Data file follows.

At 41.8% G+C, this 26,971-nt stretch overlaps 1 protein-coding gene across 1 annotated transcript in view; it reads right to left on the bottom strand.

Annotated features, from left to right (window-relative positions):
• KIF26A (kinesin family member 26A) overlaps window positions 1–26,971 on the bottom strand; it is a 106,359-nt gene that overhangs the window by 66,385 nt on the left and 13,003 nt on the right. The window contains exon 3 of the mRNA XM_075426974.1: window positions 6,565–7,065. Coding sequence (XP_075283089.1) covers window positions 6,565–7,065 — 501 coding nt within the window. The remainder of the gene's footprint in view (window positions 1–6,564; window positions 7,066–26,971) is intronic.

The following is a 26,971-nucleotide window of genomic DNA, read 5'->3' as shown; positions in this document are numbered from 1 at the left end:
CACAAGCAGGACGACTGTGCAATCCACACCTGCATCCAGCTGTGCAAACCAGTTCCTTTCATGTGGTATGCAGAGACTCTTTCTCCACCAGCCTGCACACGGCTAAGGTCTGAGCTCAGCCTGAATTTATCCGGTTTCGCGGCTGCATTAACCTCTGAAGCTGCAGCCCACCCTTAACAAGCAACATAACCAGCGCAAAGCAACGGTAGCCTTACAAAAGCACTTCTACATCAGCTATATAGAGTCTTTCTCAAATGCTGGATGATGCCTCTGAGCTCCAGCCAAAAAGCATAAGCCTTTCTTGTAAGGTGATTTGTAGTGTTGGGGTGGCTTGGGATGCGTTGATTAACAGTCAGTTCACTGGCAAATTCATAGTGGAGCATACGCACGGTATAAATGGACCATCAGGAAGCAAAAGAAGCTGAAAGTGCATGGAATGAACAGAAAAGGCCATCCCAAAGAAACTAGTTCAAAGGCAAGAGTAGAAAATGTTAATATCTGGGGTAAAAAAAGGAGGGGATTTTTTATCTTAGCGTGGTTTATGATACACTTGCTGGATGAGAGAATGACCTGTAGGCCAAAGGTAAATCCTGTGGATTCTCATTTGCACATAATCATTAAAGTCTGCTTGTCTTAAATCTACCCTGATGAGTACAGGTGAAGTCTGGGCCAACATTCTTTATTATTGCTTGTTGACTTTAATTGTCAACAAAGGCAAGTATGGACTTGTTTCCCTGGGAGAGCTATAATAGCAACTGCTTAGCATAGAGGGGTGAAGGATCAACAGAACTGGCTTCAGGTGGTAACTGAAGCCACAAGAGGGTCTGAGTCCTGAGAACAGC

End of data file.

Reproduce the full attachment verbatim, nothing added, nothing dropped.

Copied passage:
At 41.8% G+C, this 26,971-nt stretch overlaps 1 protein-coding gene across 1 annotated transcript in view; it reads right to left on the bottom strand.

Annotated features, from left to right (window-relative positions):
• KIF26A (kinesin family member 26A) overlaps window positions 1–26,971 on the bottom strand; it is a 106,359-nt gene that overhangs the window by 66,385 nt on the left and 13,003 nt on the right. The window contains exon 3 of the mRNA XM_075426974.1: window positions 6,565–7,065. Coding sequence (XP_075283089.1) covers window positions 6,565–7,065 — 501 coding nt within the window. The remainder of the gene's footprint in view (window positions 1–6,564; window positions 7,066–26,971) is intronic.

The following is a 26,971-nucleotide window of genomic DNA, read 5'->3' as shown; positions in this document are numbered from 1 at the left end:
CACAAGCAGGACGACTGTGCAATCCACACCTGCATCCAGCTGTGCAAACCAGTTCCTTTCATGTGGTATGCAGAGACTCTTTCTCCACCAGCCTGCACACGGCTAAGGTCTGAGCTCAGCCTGAATTTATCCGGTTTCGCGGCTGCATTAACCTCTGAAGCTGCAGCCCACCCTTAACAAGCAACATAACCAGCGCAAAGCAACGGTAGCCTTACAAAAGCACTTCTACATCAGCTATATAGAGTCTTTCTCAAATGCTGGATGATGCCTCTGAGCTCCAGCCAAAAAGCATAAGCCTTTCTTGTAAGGTGATTTGTAGTGTTGGGGTGGCTTGGGATGCGTTGATTAACAGTCAGTTCACTGGCAAATTCATAGTGGAGCATACGCACGGTATAAATGGACCATCAGGAAGCAAAAGAAGCTGAAAGTGCATGGAATGAACAGAAAAGGCCATCCCAAAGAAACTAGTTCAAAGGCAAGAGTAGAAAATGTTAATATCTGGGGTAAAAAAAGGAGGGGATTTTTTATCTTAGCGTGGTTTATGATACACTTGCTGGATGAGAGAATGACCTGTAGGCCAAAGGTAAATCCTGTGGATTCTCATTTGCACATAATCATTAAAGTCTGCTTGTCTTAAATCTACCCTGATGAGTACAGGTGAAGTCTGGGCCAACATTCTTTATTATTGCTTGTTGACTTTAATTGTCAACAAAGGCAAGTATGGACTTGTTTCCCTGGGAGAGCTATAATAGCAACTGCTTAGCATAGAGGGGTGAAGGATCAACAGAACTGGCTTCAGGTGGTAACTGAAGCCACAAGAGGGTCTGAGTCCTGAGAACAGC